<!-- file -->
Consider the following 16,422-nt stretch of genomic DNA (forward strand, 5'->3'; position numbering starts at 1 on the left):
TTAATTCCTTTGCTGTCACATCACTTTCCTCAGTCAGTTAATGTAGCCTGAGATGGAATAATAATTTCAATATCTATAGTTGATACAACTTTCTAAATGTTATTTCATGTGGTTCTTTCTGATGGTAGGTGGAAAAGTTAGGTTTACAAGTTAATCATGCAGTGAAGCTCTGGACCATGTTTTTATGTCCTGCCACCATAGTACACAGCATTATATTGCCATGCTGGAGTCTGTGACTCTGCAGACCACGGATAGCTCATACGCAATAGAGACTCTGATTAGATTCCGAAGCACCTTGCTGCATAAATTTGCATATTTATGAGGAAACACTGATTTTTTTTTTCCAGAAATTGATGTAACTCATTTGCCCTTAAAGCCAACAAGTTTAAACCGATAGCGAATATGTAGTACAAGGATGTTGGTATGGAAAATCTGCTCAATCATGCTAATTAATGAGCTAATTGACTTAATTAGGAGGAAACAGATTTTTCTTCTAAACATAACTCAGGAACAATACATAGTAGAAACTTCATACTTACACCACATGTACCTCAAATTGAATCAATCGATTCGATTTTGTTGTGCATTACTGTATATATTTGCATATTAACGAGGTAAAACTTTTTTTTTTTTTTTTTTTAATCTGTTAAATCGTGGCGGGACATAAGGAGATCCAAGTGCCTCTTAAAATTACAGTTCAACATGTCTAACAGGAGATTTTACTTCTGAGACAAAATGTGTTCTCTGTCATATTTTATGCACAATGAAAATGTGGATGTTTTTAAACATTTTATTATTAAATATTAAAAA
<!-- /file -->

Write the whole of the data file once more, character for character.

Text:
Consider the following 16,422-nt stretch of genomic DNA (forward strand, 5'->3'; position numbering starts at 1 on the left):
TTAATTCCTTTGCTGTCACATCACTTTCCTCAGTCAGTTAATGTAGCCTGAGATGGAATAATAATTTCAATATCTATAGTTGATACAACTTTCTAAATGTTATTTCATGTGGTTCTTTCTGATGGTAGGTGGAAAAGTTAGGTTTACAAGTTAATCATGCAGTGAAGCTCTGGACCATGTTTTTATGTCCTGCCACCATAGTACACAGCATTATATTGCCATGCTGGAGTCTGTGACTCTGCAGACCACGGATAGCTCATACGCAATAGAGACTCTGATTAGATTCCGAAGCACCTTGCTGCATAAATTTGCATATTTATGAGGAAACACTGATTTTTTTTTTCCAGAAATTGATGTAACTCATTTGCCCTTAAAGCCAACAAGTTTAAACCGATAGCGAATATGTAGTACAAGGATGTTGGTATGGAAAATCTGCTCAATCATGCTAATTAATGAGCTAATTGACTTAATTAGGAGGAAACAGATTTTTCTTCTAAACATAACTCAGGAACAATACATAGTAGAAACTTCATACTTACACCACATGTACCTCAAATTGAATCAATCGATTCGATTTTGTTGTGCATTACTGTATATATTTGCATATTAACGAGGTAAAACTTTTTTTTTTTTTTTTTTTAATCTGTTAAATCGTGGCGGGACATAAGGAGATCCAAGTGCCTCTTAAAATTACAGTTCAACATGTCTAACAGGAGATTTTACTTCTGAGACAAAATGTGTTCTCTGTCATATTTTATGCACAATGAAAATGTGGATGTTTTTAAACATTTTATTATTAAATATTAAAAA